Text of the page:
Originally, the naming of arches and bridges was very simple. If a person discovered a natural span, he (or she) had the privilege of naming it. This rule is immediately seen to have many holes in it. A hiker runs across a span and because it is in a remote area, he thinks he has discovered a new arch. What he doesn't know is that many Native Americans knew of the arch long ago; and not only that, local ranchers knew about it years ago and were not concerned about a name. The ranchers may have named it; but later "discoverers" didn't like the name and re-named it. Many of the arches in Arches National Park were adopted back in the '30s, '40s, or'50s and many names stuck. Others had early names which were later changed by the Park Service. Arches continued to be discovered in the Park for many years; and most were simply "Un-named".
In the 1980s, the late J. Edward Mc Carrick and Dale J. Stevens made an extensive
survey of the Park, discovering and naming many new arches, and naming many previously known but un-named arches. Their work is published in a book, "The Arches of Arches National Park". Two supplements have since been published . The Park Service apparently recognizes the names the authors assigned, although the book is not an official government publication. Chapter 3 of the book is devoted to the naming of arches.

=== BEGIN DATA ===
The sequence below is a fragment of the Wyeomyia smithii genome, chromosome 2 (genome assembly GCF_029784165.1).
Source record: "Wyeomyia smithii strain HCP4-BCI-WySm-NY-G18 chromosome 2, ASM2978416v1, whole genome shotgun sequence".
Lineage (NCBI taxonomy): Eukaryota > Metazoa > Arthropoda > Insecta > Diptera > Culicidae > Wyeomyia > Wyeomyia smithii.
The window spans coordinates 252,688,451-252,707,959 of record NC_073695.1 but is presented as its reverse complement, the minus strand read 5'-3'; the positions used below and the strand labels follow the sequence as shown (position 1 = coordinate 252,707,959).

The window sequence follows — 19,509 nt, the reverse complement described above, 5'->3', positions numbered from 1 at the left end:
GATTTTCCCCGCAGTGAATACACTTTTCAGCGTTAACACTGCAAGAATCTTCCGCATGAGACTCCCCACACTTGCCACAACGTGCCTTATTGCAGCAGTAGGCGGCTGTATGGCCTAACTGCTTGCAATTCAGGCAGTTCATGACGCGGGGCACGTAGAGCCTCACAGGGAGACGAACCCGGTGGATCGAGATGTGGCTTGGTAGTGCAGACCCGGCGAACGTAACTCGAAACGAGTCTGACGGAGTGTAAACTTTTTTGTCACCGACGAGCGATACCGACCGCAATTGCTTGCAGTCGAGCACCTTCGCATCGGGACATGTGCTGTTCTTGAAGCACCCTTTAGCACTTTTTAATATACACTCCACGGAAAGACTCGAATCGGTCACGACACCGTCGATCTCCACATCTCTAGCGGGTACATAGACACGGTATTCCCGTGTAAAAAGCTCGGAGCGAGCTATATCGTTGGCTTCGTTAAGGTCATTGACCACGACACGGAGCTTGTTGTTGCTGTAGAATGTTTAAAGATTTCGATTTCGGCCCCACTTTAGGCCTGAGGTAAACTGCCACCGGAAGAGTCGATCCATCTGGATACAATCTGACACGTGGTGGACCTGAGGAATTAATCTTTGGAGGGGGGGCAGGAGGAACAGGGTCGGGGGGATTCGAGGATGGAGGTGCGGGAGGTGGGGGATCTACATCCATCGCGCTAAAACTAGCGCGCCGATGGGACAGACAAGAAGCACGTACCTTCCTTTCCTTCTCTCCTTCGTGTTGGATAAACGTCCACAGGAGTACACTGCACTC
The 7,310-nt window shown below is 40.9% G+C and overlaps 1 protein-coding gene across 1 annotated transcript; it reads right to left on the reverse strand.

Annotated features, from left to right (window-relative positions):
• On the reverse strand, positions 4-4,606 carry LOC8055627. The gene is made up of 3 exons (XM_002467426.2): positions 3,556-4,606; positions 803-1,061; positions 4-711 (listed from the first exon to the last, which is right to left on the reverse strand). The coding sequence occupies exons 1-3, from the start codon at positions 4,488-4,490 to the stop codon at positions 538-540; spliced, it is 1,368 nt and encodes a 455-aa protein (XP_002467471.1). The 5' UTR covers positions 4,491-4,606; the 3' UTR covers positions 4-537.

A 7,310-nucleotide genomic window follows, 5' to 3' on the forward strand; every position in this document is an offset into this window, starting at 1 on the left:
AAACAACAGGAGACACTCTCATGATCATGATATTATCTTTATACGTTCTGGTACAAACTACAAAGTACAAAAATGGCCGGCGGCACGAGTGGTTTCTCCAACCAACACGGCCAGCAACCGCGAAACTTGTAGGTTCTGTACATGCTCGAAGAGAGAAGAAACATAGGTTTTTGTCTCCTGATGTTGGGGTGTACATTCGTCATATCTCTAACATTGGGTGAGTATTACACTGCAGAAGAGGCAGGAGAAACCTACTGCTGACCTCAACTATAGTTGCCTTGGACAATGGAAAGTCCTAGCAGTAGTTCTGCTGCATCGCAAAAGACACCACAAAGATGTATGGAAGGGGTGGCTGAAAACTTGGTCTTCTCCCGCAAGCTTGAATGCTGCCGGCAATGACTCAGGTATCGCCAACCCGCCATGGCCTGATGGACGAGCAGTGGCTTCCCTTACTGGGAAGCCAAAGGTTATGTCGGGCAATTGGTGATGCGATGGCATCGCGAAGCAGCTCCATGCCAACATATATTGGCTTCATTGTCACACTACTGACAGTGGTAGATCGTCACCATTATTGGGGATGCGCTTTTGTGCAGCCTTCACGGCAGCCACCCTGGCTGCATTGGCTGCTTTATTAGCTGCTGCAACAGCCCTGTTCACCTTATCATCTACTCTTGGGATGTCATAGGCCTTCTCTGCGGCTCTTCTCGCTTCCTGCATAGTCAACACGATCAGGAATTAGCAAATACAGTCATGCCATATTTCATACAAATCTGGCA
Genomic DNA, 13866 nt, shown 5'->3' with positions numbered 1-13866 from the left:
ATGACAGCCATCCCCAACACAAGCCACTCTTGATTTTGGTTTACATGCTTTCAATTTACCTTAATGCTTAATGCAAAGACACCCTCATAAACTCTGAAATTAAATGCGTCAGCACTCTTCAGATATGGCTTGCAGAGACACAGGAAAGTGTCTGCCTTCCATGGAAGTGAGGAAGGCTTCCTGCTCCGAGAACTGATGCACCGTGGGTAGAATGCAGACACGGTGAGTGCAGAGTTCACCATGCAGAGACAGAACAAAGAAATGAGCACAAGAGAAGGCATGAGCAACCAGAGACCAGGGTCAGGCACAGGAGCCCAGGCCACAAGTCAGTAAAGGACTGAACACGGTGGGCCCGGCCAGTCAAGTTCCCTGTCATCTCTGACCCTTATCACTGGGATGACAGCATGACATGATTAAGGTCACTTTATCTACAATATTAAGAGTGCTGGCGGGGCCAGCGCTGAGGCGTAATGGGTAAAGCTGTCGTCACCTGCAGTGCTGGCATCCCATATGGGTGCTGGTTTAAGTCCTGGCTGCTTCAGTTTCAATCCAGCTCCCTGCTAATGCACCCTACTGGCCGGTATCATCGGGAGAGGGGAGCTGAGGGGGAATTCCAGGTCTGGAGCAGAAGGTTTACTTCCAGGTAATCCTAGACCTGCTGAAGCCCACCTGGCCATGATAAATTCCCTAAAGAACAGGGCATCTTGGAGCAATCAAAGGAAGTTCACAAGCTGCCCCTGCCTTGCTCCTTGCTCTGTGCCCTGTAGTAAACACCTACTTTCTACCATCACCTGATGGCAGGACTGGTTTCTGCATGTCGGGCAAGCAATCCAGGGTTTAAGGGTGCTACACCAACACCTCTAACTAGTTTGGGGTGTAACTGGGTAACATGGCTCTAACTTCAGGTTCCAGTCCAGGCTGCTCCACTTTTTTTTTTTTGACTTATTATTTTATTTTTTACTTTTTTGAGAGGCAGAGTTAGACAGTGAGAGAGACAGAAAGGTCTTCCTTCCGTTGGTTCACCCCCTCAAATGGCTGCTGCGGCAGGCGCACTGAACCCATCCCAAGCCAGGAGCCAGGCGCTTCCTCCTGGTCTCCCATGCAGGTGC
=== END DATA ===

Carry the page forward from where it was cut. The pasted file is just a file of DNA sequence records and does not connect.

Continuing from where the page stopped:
The U.S. Geological Survey is the parent organization of the Names Committee of the United States Board on Geographical Names. The on-line file created by this Committee is called the Geographic Names Information System (GNIS). This Committee has named thousands of geographical features under a number of different
categories among which is "arches" (the category also includes natural bridges). While the names the Committee assigns to arches are considered to be authoritative, sometimes
the assigned names are not the ones generally accepted by the public. If the author has
assigned a name to a span which does not correspond to the GNIS name, it is because he
is of the opinion that it is not the commonly accepted name. The viewer can easily verify an arch name by logging on to http://geonames.usgs.gov/ .
For spans outside the Park, the author uses names he believes are in common use.
For spans inside the Park, he uses the names in the Stevens-McCarrick book.